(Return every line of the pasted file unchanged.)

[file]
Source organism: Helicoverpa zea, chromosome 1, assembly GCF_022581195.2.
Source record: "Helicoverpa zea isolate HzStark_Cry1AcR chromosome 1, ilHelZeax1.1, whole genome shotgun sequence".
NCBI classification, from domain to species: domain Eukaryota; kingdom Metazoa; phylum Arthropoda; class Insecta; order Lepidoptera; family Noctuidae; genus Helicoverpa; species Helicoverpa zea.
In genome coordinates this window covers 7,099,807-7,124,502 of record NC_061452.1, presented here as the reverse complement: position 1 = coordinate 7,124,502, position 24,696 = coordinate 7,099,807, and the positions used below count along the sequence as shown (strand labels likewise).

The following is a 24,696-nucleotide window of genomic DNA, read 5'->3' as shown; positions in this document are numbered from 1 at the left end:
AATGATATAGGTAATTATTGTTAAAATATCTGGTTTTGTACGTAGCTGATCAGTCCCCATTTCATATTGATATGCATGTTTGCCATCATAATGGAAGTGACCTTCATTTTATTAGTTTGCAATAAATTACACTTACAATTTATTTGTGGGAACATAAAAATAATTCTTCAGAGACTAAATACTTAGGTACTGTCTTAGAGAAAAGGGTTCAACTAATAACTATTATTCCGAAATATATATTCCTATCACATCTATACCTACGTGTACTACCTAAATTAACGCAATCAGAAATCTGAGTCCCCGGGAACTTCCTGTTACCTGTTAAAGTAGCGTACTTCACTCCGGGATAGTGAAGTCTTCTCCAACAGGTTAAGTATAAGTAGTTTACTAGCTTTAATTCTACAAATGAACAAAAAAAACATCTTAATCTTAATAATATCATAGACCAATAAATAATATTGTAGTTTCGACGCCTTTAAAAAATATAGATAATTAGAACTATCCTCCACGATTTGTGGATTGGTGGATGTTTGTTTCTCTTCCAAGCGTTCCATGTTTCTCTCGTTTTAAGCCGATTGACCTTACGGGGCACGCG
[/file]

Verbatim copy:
Source organism: Helicoverpa zea, chromosome 1, assembly GCF_022581195.2.
Source record: "Helicoverpa zea isolate HzStark_Cry1AcR chromosome 1, ilHelZeax1.1, whole genome shotgun sequence".
NCBI classification, from domain to species: domain Eukaryota; kingdom Metazoa; phylum Arthropoda; class Insecta; order Lepidoptera; family Noctuidae; genus Helicoverpa; species Helicoverpa zea.
In genome coordinates this window covers 7,099,807-7,124,502 of record NC_061452.1, presented here as the reverse complement: position 1 = coordinate 7,124,502, position 24,696 = coordinate 7,099,807, and the positions used below count along the sequence as shown (strand labels likewise).

The following is a 24,696-nucleotide window of genomic DNA, read 5'->3' as shown; positions in this document are numbered from 1 at the left end:
AATGATATAGGTAATTATTGTTAAAATATCTGGTTTTGTACGTAGCTGATCAGTCCCCATTTCATATTGATATGCATGTTTGCCATCATAATGGAAGTGACCTTCATTTTATTAGTTTGCAATAAATTACACTTACAATTTATTTGTGGGAACATAAAAATAATTCTTCAGAGACTAAATACTTAGGTACTGTCTTAGAGAAAAGGGTTCAACTAATAACTATTATTCCGAAATATATATTCCTATCACATCTATACCTACGTGTACTACCTAAATTAACGCAATCAGAAATCTGAGTCCCCGGGAACTTCCTGTTACCTGTTAAAGTAGCGTACTTCACTCCGGGATAGTGAAGTCTTCTCCAACAGGTTAAGTATAAGTAGTTTACTAGCTTTAATTCTACAAATGAACAAAAAAAACATCTTAATCTTAATAATATCATAGACCAATAAATAATATTGTAGTTTCGACGCCTTTAAAAAATATAGATAATTAGAACTATCCTCCACGATTTGTGGATTGGTGGATGTTTGTTTCTCTTCCAAGCGTTCCATGTTTCTCTCGTTTTAAGCCGATTGACCTTACGGGGCACGCG